Udall voted for the Employee Free Choice Act in 2007, which would have eliminated the secret ballot in voting to unionize businesses.[7]

In 2000, Udall and Republican Senator Wayne Allard proposed transforming Rocky Flats, a former nuclear weapons production site, into a wildlife refuge, setting aside 6,400 acres (25 km²) after cleanup and closure. The Rocky Flats National Wildlife Refuge Act passed in 2001.[8]

Udall was part of the bipartisan effort of all Colorado delegates to address the problems caused by the pine beetle infestation in Colorado's forestlands.[9]

In 2012, Udall was awarded the George E. Brown Jr. Science, Technology and Engineering Leadership Award by the Science, Engineering, Technology Working Group, a coalition including the American Association for the Advancement of Science and the American Institute of Physics.[10][dead link]

Committee assignments[edit]

Caucus membership
  • Congressional Fitness Caucus (Co-chair)
  • Democratic Freshman Class (Vice President)
  • Democratic Homeland Security Task Force
  • Renewable Energy and Energy Efficiency Caucus (Co-chair)[12][13]

U.S. Senate[edit]


On January 15, 2007, incumbent Senator Wayne Allard announced he would not run for a third term. Udall became the Democratic nominee for the race after running unopposed in the primary. In the general election, Udall faced former U.S. Representative Republican Bob Schaffer in what was considered one of the most competitive races in the country.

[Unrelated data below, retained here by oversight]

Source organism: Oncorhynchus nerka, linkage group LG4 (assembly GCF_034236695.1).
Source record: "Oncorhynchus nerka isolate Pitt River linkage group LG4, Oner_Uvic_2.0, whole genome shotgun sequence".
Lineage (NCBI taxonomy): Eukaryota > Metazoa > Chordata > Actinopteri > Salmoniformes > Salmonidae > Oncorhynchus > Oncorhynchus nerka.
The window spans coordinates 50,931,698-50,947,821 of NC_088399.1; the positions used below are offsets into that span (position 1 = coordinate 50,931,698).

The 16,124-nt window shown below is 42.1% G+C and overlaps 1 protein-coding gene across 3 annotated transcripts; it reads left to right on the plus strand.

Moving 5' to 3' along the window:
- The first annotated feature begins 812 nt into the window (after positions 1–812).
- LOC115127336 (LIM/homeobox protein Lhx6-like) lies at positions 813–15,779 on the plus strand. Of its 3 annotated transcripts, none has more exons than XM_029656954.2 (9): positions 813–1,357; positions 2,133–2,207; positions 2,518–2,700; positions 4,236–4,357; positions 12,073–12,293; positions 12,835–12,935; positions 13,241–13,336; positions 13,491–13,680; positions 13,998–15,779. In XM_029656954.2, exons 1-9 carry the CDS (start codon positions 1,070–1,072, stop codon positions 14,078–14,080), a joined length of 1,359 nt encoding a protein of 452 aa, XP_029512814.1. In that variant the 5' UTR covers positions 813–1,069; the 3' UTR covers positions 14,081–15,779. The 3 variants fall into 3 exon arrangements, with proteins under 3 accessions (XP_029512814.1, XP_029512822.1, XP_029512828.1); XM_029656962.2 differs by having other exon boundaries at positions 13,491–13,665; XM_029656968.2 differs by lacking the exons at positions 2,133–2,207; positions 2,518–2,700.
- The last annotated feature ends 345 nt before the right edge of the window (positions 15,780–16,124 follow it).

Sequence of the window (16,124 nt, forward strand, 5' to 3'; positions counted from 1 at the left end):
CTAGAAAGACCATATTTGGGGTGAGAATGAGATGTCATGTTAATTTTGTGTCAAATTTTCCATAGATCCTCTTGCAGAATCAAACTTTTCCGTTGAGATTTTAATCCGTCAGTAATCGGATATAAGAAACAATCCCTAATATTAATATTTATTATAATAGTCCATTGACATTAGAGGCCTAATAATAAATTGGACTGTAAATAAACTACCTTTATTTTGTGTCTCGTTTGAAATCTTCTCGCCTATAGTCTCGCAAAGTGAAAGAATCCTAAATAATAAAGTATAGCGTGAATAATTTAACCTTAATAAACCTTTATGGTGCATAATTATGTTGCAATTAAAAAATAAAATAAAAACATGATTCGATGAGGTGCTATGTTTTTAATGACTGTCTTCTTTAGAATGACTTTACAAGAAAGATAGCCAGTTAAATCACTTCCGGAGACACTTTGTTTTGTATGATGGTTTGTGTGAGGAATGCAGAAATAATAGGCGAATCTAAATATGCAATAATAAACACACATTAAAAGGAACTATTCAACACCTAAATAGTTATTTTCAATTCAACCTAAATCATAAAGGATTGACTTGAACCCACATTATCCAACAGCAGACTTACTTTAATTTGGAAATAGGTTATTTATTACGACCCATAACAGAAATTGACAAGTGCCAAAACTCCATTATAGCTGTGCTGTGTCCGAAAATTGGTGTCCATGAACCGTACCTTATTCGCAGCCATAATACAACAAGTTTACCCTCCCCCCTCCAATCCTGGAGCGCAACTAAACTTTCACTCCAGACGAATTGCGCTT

By August 28, 2008, over $10 million had been spent on attack ads against Udall by political parties and political action committees, an amount higher than in any other U.S. Senate race.[14] Udall and Schaffer appeared on Meet the Press's Senate Debate series on September 28, discussing the proposed bailout of the U.S. financial system.[15]

Mark Udall campaigning in Denver in June, 2008.

Udall's first cousin, U.S. Representative Tom Udall, ran for and won the U.S. Senate seat in New Mexico left open by the retirement of Pete Domenici. Including their double second cousin, Senator Gordon Smith; there were three Udalls running in Senate elections in 2008. Smith in Oregon was narrowly defeated in his bid for a third term.[16]

On election day, Udall defeated Schaffer, winning 53% of the vote.[17]

Udall will run for a second Senate term in the 2014 election.


On February 13, 2009, Udall voted to pass the American Recovery and Reinvestment Act of 2009 (commonly referred to as The Stimulus or The Recovery Act).[18]

In December 2009, Udall voted for the Patient Protection and Affordable Care Act (commonly called Obamacare or the Affordable Care Act).[19][20]

In December 2010, he was one of seven Democrats to vote against a deal to extend the Bush tax cuts for two years as well as fund unemployment benefits for an additional 13 months.[21]